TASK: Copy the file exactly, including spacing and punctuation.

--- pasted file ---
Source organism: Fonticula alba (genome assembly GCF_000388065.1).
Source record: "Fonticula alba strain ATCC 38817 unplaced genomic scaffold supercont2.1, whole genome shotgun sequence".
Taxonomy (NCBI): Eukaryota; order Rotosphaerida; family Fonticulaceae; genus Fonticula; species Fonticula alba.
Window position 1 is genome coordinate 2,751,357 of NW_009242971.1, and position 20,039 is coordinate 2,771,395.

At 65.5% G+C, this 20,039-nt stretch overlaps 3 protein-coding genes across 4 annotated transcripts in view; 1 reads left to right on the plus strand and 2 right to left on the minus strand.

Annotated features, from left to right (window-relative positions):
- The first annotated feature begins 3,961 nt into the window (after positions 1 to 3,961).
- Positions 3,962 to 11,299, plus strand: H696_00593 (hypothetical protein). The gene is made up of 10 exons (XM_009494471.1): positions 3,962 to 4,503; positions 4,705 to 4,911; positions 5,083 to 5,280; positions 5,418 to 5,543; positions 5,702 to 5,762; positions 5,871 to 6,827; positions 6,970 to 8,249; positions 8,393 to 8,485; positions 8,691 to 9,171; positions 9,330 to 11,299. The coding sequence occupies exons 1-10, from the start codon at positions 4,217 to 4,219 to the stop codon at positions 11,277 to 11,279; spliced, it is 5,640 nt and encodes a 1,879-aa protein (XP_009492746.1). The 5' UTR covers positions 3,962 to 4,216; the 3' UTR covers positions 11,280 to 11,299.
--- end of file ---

Source organism: Fonticula alba (genome assembly GCF_000388065.1).
Source record: "Fonticula alba strain ATCC 38817 unplaced genomic scaffold supercont2.1, whole genome shotgun sequence".
Taxonomy (NCBI): Eukaryota; order Rotosphaerida; family Fonticulaceae; genus Fonticula; species Fonticula alba.
Window position 1 is genome coordinate 2,751,357 of NW_009242971.1, and position 20,039 is coordinate 2,771,395.

At 65.5% G+C, this 20,039-nt stretch overlaps 3 protein-coding genes across 4 annotated transcripts in view; 1 reads left to right on the plus strand and 2 right to left on the minus strand.

Annotated features, from left to right (window-relative positions):
- The first annotated feature begins 3,961 nt into the window (after positions 1 to 3,961).
- Positions 3,962 to 11,299, plus strand: H696_00593 (hypothetical protein). The gene is made up of 10 exons (XM_009494471.1): positions 3,962 to 4,503; positions 4,705 to 4,911; positions 5,083 to 5,280; positions 5,418 to 5,543; positions 5,702 to 5,762; positions 5,871 to 6,827; positions 6,970 to 8,249; positions 8,393 to 8,485; positions 8,691 to 9,171; positions 9,330 to 11,299. The coding sequence occupies exons 1-10, from the start codon at positions 4,217 to 4,219 to the stop codon at positions 11,277 to 11,279; spliced, it is 5,640 nt and encodes a 1,879-aa protein (XP_009492746.1). The 5' UTR covers positions 3,962 to 4,216; the 3' UTR covers positions 11,280 to 11,299.